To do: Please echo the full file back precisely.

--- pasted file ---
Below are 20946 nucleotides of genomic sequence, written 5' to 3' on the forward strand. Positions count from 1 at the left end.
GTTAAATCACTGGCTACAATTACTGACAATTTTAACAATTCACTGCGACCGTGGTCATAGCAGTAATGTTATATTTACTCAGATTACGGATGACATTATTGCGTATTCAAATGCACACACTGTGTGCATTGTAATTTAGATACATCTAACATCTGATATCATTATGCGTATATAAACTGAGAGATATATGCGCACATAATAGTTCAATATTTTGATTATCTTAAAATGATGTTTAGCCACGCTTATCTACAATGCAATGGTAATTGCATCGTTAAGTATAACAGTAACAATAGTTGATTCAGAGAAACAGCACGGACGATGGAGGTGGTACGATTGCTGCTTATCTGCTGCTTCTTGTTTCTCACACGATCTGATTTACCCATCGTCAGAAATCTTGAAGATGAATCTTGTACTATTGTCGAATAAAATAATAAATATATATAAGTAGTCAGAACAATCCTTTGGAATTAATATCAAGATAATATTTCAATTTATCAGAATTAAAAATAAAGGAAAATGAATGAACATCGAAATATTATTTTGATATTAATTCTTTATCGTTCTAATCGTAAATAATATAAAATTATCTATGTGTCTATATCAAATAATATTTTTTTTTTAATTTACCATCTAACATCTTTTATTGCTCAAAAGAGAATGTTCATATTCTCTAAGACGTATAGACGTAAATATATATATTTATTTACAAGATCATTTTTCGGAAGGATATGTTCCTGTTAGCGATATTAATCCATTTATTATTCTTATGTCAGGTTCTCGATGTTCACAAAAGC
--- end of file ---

Below are 20946 nucleotides of genomic sequence, written 5' to 3' on the forward strand. Positions count from 1 at the left end.
GTTAAATCACTGGCTACAATTACTGACAATTTTAACAATTCACTGCGACCGTGGTCATAGCAGTAATGTTATATTTACTCAGATTACGGATGACATTATTGCGTATTCAAATGCACACACTGTGTGCATTGTAATTTAGATACATCTAACATCTGATATCATTATGCGTATATAAACTGAGAGATATATGCGCACATAATAGTTCAATATTTTGATTATCTTAAAATGATGTTTAGCCACGCTTATCTACAATGCAATGGTAATTGCATCGTTAAGTATAACAGTAACAATAGTTGATTCAGAGAAACAGCACGGACGATGGAGGTGGTACGATTGCTGCTTATCTGCTGCTTCTTGTTTCTCACACGATCTGATTTACCCATCGTCAGAAATCTTGAAGATGAATCTTGTACTATTGTCGAATAAAATAATAAATATATATAAGTAGTCAGAACAATCCTTTGGAATTAATATCAAGATAATATTTCAATTTATCAGAATTAAAAATAAAGGAAAATGAATGAACATCGAAATATTATTTTGATATTAATTCTTTATCGTTCTAATCGTAAATAATATAAAATTATCTATGTGTCTATATCAAATAATATTTTTTTTTTAATTTACCATCTAACATCTTTTATTGCTCAAAAGAGAATGTTCATATTCTCTAAGACGTATAGACGTAAATATATATATTTATTTACAAGATCATTTTTCGGAAGGATATGTTCCTGTTAGCGATATTAATCCATTTATTATTCTTATGTCAGGTTCTCGATGTTCACAAAAGC